One of the areas of psychology that is experiencing the most growth and interest from students and practitioners alike is Forensic Psychology. This is due, in large part, to the increasing popularity of Forensic Psychologists on television shows and movies. They are often in dramatic roles with fast paced workdays. While Forensic Psychology is a very exciting and rewarding career path, the actual practice of this field is not what is seen on television.
What Can I Do With a Forensic Psychology Degree?
There are a wide variety of possible positions for individuals holding a graduate degree in Forensic Psychology. Some of these include:
Participation in Court Proceedings: One of the most popular portrayals of Forensic Psychologists on television is in dramatic and fiery court testimony. It is true that many of these psychological professionals work in the court system, the testimony is very scientifically based. Forensic Professionals are asked to provide testimony about such topics as whether an individual is mentally fit to stand trial, whether a person was fully aware of their actions during a crime, whether an individual suffers from a mental illness and whether a defendant should be found Not Guilty By Reason of Insanity. These professionals also work with attorneys to help choose jurors and prepare witnesses.
Work With the Police Force and First Responders: While most Forensic Psychologists will never be called to a crime scene, there are those professionals who report to crime scenes to work alongside the police department to gather information about a crime. More frequently, psychologists who work with the Police Force work at a police station to help debrief police officers and first responders, interpret data regarding psychological information and other related issues.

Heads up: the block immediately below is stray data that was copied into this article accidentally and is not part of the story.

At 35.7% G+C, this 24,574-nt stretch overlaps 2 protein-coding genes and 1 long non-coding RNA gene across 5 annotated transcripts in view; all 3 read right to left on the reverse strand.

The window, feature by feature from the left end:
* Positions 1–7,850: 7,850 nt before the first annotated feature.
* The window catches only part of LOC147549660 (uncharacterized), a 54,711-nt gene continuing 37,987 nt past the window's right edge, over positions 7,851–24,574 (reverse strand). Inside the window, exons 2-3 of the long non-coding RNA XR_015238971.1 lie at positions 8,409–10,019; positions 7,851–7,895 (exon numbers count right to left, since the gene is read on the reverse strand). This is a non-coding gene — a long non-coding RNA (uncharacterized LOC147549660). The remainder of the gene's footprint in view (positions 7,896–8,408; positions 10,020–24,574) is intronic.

Complete Assessments and Report Writing: A large part of most Forensic Psychologists career is assessments and report writing. Whether you are writing for the court, a police department or a private matter, these reports are scientific investigations or a person or person’s mental state or psychological issue.
Work in the Prison System: Another place you will find Forensic Psychologists employed is within the prison system. They may work directly with inmates to help them work through psychological difficulties. They may work with the staff to help them better do their job.
How Much Money Can I Earn as a Forensic Psychologist
The answer to this question varies greatly depending upon a number of factors. These include:
- Your level of education
- The region of the country you work in
- Which area of Forensic Psychology you pursue
- Your level of experience in the field
According to Payscale.com a Forensic Psychologist can earn anywhere from $35,333 to $103,576 annually. There are some highly esteemed Courtroom Forensic Psychologists who earn well beyond $103,576 annually for their testimony.
Forensic Psychology is an exciting and growing section of professional psychology. Those psychologists who hold a doctor degree will have the most options for employment, although many practicing Forensic Psychologists hold their Master’s Degree in Forensic Psychology. For those individuals with an interest for a career at the intersection of The Law and Psychology, Forensic Psychology may be the career for you.